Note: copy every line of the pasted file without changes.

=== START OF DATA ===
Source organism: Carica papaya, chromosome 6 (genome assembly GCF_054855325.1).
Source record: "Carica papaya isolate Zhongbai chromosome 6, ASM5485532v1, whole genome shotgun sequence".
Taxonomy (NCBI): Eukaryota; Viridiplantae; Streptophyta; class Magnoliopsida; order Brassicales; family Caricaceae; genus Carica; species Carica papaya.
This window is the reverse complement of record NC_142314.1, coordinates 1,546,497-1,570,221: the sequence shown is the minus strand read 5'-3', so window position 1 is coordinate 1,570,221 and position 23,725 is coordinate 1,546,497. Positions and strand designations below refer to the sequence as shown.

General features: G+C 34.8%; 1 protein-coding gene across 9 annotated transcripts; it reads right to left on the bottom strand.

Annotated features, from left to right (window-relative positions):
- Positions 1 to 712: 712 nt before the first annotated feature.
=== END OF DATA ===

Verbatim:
Source organism: Carica papaya, chromosome 6 (genome assembly GCF_054855325.1).
Source record: "Carica papaya isolate Zhongbai chromosome 6, ASM5485532v1, whole genome shotgun sequence".
Taxonomy (NCBI): Eukaryota; Viridiplantae; Streptophyta; class Magnoliopsida; order Brassicales; family Caricaceae; genus Carica; species Carica papaya.
This window is the reverse complement of record NC_142314.1, coordinates 1,546,497-1,570,221: the sequence shown is the minus strand read 5'-3', so window position 1 is coordinate 1,570,221 and position 23,725 is coordinate 1,546,497. Positions and strand designations below refer to the sequence as shown.

General features: G+C 34.8%; 1 protein-coding gene across 9 annotated transcripts; it reads right to left on the bottom strand.

Annotated features, from left to right (window-relative positions):
- Positions 1 to 712: 712 nt before the first annotated feature.